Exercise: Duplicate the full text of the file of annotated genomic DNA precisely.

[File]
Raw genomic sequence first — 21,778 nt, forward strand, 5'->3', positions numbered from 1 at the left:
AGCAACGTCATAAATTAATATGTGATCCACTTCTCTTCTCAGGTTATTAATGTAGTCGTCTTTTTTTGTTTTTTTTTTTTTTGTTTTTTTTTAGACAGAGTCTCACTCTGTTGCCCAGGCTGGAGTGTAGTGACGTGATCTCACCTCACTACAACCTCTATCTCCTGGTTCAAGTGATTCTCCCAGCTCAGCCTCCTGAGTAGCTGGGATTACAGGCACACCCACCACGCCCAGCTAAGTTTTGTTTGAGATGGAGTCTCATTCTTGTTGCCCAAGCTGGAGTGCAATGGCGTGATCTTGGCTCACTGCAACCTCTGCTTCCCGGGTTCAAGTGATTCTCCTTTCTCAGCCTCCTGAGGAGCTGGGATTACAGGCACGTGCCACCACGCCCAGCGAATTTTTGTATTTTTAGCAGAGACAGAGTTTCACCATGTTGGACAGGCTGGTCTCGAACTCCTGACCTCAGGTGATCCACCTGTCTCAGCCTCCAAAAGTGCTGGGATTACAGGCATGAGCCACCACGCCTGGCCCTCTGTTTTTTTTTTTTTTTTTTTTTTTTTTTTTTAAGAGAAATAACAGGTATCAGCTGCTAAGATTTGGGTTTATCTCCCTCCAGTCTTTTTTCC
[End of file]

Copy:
Raw genomic sequence first — 21,778 nt, forward strand, 5'->3', positions numbered from 1 at the left:
AGCAACGTCATAAATTAATATGTGATCCACTTCTCTTCTCAGGTTATTAATGTAGTCGTCTTTTTTTGTTTTTTTTTTTTTTGTTTTTTTTTAGACAGAGTCTCACTCTGTTGCCCAGGCTGGAGTGTAGTGACGTGATCTCACCTCACTACAACCTCTATCTCCTGGTTCAAGTGATTCTCCCAGCTCAGCCTCCTGAGTAGCTGGGATTACAGGCACACCCACCACGCCCAGCTAAGTTTTGTTTGAGATGGAGTCTCATTCTTGTTGCCCAAGCTGGAGTGCAATGGCGTGATCTTGGCTCACTGCAACCTCTGCTTCCCGGGTTCAAGTGATTCTCCTTTCTCAGCCTCCTGAGGAGCTGGGATTACAGGCACGTGCCACCACGCCCAGCGAATTTTTGTATTTTTAGCAGAGACAGAGTTTCACCATGTTGGACAGGCTGGTCTCGAACTCCTGACCTCAGGTGATCCACCTGTCTCAGCCTCCAAAAGTGCTGGGATTACAGGCATGAGCCACCACGCCTGGCCCTCTGTTTTTTTTTTTTTTTTTTTTTTTTTTTTTTAAGAGAAATAACAGGTATCAGCTGCTAAGATTTGGGTTTATCTCCCTCCAGTCTTTTTTCC